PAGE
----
1. Only stake the tree long enough for it to be able stand on its own. 2. Stakes should not be too tight - there should be room for the tree to sway in the wind. 3. Stakes should not be too loose - the tree should not rub against the stakes. 4. Stakes should be buried at least 1.5 feet underground to provide ample support.
> Watering Now that you have planted your tree, it is time to care for it. Your tree should be watered at the time of planting. In addition, during the first growing season, it should be watered at least once a week in the absence of rain, more often during the height of the summer. Care should be taken not to over water or drown the roots as this will result in oxygen deprivation.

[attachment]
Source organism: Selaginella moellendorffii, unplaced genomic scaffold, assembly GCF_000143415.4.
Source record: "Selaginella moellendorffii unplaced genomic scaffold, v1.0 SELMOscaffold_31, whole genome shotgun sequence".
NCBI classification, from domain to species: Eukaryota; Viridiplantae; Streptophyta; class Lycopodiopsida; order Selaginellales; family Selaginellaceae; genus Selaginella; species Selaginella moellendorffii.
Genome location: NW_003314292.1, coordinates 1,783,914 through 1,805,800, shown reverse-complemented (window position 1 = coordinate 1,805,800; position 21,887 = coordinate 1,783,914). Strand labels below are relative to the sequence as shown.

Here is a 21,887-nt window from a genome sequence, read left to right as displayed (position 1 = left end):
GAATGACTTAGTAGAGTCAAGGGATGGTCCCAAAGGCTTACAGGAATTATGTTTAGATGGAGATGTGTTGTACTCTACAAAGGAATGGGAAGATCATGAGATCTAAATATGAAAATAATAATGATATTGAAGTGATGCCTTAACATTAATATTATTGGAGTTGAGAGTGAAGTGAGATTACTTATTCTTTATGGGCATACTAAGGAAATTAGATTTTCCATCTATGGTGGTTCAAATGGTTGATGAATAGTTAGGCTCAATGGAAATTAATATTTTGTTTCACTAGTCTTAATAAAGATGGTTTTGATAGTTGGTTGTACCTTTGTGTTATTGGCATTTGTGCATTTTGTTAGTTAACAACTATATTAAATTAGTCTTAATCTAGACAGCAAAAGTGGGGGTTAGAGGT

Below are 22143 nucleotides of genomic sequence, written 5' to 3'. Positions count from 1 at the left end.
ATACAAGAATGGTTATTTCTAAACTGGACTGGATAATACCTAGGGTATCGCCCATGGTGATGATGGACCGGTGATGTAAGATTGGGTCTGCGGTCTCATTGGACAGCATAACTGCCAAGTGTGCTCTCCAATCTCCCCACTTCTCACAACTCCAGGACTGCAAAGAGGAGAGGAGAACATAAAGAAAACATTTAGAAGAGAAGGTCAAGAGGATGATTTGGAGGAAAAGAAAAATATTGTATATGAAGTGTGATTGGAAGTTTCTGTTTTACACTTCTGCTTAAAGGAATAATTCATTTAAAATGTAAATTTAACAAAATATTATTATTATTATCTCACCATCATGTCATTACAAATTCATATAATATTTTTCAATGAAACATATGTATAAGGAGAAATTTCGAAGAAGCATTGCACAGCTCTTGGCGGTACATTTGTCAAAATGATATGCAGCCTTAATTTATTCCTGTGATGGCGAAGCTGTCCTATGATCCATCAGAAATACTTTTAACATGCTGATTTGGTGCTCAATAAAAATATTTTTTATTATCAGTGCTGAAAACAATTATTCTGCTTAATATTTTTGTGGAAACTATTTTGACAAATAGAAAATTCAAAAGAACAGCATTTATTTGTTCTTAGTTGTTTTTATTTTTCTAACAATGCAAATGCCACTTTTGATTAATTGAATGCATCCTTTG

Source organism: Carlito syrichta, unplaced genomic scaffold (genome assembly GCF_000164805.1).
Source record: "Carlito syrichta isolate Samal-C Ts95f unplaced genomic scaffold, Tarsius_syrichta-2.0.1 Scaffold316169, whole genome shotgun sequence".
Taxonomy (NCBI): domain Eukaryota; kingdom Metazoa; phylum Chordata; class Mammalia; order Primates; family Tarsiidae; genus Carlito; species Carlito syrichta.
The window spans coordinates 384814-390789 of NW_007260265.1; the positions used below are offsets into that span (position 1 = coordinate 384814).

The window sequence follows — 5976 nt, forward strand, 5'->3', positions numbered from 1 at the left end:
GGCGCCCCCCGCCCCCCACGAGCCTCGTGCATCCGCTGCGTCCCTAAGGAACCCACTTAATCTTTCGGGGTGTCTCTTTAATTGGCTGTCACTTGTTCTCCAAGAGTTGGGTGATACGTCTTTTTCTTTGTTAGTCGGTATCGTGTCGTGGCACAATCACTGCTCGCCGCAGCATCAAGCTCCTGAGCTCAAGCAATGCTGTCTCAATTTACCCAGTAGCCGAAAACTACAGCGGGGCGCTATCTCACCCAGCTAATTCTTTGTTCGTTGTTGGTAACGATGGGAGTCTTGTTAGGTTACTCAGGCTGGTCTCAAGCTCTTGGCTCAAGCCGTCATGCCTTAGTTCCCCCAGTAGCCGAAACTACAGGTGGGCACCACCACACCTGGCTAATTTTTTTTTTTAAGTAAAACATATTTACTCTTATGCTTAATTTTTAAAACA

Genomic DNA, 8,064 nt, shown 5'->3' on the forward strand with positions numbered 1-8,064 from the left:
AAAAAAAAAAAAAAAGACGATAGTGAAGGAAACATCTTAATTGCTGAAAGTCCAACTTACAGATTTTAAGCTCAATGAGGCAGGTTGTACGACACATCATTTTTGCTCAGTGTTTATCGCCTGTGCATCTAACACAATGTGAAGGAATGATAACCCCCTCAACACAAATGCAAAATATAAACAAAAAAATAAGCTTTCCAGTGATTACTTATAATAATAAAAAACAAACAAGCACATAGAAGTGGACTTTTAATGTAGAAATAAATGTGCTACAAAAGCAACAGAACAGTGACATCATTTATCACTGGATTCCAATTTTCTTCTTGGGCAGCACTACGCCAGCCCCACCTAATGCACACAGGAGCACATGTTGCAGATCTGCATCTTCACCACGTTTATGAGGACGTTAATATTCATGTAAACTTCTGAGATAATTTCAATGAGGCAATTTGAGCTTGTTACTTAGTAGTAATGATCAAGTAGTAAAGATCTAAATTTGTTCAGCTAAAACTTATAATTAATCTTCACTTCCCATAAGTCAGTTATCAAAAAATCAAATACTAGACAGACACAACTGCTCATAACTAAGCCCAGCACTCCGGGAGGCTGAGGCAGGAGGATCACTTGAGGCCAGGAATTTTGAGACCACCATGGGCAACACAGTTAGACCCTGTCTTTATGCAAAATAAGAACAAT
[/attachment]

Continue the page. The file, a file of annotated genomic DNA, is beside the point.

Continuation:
Regular deep soakings are better than frequent light watering. Moisture should reach a depth of 12 to 18 inches below the soil surface to encourage ideal root growth. If you can't decide if your tree needs watering, dig down 6-8 inches at the edge of the planting hole. If the soil at that depth feels dry, powdery or crumbly, the tree needs water. Adequately moistened soil should form a ball when squeezed.> MulchingTo conserve moisture and promote water and air penetration, the back filled soil surrounding newly-planted trees can be covered with mulch consisting of material such as bark, wood chips or pine needles (although the acidity associated with pine needles is not suited for many plants). Mulch depth should be between 3 to 4 inches. Do not, under any circumstances, cover the area surrounding the tree with plastic sheeting since air and water movement are prevented. Porous landscape fabric can be used since it freely allows water and air penetration.>FertilizerWe recommend that before you fertilize you should get your soil tested. It can be beneficial to analyze the soil for proper macro nutrients such as Nitrogen (N), Phosphorus (P) and Potassium (K), micro nutrients, pH, soil type, and drainage. Although many trees survive without fertilizer at time of planting, the majority of plants suffer root loss and stress associated with movement between ideal nursery grown conditions and the final planting. To compensate for root loss during planting and to alleviate transplant shock, treat your trees with mycorrhizal fungi and fertilizers with the right formulation for the type of tree you are planting. A bio stimulant can also aid in root development and general tree health. Enjoy your new tree for many years to come and remember you just helped Mother Earth!